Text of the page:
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J Biol Chem. 2011 Aug 26;286(34):29951-63. doi: 10.1074/jbc.M111.244715. Epub 2011 Jul 5.

Gain in transcriptional activity by primate-specific coevolution of melanoma antigen-A11 and its interaction site in androgen receptor.

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1
Laboratories for Reproductive Biology, Lineberger Comprehensive Cancer Center, University of North Carolina, Chapel Hill, North Carolina 27599-7500, USA.

Abstract

Male sex development and growth occur in response to high affinity androgen binding to the androgen receptor (AR). In contrast to complete amino acid sequence conservation in the AR DNA and ligand binding domains among mammals, a primate-specific difference in the AR NH(2)-terminal region that regulates the NH(2)- and carboxyl-terminal (N/C) interaction enables direct binding to melanoma antigen-A11 (MAGE-11), an AR coregulator that is also primate-specific. Human, mouse, and rat AR share the same NH(2)-terminal (23)FQNLF(27) sequence that mediates the androgen-dependent N/C interaction. However, the mouse and rat AR FXXLF motif is flanked by Ala(33) that evolved to Val(33) in primates. Human AR Val(33) was required to interact directly with MAGE-11 and for the inhibitory effect of the AR N/C interaction on activation function 2 that was relieved by MAGE-11. The functional importance of MAGE-11 was indicated by decreased human AR regulation of an androgen-dependent endogenous gene using lentivirus short hairpin RNAs and by the greater transcriptional strength of human compared with mouse AR. MAGE-11 increased progesterone and glucocorticoid receptor activity independently of binding an FXXLF motif by interacting with p300 and p160 coactivators. We conclude that the coevolution of the AR NH(2)-terminal sequence and MAGE-11 expression among primates provides increased regulatory control over activation domain dominance. Primate-specific expression of MAGE-11 results in greater steroid receptor transcriptional activity through direct interactions with the human AR FXXLF motif region and indirectly through steroid receptor-associated p300 and p160 coactivators.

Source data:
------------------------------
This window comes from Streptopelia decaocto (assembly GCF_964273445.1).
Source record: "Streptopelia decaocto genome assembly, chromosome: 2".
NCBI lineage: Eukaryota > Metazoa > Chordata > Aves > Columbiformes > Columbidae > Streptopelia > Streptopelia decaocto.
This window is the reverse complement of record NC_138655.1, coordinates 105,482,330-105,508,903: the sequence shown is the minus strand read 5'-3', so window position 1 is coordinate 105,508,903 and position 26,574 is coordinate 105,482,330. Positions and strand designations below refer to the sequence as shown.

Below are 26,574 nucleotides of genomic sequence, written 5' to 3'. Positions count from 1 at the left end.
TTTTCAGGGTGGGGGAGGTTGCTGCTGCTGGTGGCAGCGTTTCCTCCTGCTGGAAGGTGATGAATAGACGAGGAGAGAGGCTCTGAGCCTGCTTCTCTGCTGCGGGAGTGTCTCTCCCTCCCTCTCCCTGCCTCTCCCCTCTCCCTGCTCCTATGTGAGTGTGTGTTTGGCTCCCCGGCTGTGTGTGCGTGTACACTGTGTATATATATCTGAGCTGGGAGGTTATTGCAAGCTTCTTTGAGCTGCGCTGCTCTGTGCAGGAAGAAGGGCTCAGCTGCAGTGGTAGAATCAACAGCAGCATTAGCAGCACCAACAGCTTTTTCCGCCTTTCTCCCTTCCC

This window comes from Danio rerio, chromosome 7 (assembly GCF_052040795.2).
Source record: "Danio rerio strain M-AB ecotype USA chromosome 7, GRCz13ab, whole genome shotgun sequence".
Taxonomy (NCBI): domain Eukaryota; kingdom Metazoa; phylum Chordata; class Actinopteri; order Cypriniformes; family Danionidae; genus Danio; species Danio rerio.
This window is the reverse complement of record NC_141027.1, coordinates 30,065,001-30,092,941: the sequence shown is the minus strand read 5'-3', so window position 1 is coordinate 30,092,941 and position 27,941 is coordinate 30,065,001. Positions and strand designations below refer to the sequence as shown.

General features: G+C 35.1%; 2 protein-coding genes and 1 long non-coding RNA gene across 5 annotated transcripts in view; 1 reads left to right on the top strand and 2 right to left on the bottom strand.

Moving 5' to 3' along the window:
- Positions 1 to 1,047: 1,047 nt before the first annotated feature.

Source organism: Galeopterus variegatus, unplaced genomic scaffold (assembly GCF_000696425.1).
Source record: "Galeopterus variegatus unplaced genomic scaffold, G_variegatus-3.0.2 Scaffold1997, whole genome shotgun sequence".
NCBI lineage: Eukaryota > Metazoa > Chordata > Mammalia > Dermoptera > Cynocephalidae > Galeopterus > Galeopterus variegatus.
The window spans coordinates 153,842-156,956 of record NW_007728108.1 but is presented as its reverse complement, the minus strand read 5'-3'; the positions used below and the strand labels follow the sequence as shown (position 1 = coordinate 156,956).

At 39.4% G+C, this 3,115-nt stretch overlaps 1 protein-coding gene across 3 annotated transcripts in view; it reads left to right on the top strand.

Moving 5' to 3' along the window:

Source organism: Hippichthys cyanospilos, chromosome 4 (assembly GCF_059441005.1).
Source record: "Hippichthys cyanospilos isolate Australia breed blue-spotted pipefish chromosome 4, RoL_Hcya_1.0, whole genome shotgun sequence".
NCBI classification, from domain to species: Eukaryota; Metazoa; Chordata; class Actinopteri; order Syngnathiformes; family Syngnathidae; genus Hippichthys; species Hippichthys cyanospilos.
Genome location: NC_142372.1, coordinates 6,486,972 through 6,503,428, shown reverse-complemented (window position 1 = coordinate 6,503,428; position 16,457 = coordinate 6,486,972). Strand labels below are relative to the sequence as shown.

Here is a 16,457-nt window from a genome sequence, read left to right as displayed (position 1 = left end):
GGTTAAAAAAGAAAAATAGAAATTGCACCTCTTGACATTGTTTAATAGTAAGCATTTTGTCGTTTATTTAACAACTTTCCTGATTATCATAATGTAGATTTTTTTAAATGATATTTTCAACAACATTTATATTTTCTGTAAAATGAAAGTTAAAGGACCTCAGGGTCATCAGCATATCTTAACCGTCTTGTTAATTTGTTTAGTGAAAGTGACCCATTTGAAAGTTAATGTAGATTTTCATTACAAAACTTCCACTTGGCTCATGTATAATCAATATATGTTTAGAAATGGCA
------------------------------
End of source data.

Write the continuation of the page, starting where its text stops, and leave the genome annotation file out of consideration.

PMID:
21730049
PMCID:
PMC3191036
DOI:
10.1074/jbc.M111.244715
[Indexed for MEDLINE]
Free PMC Article
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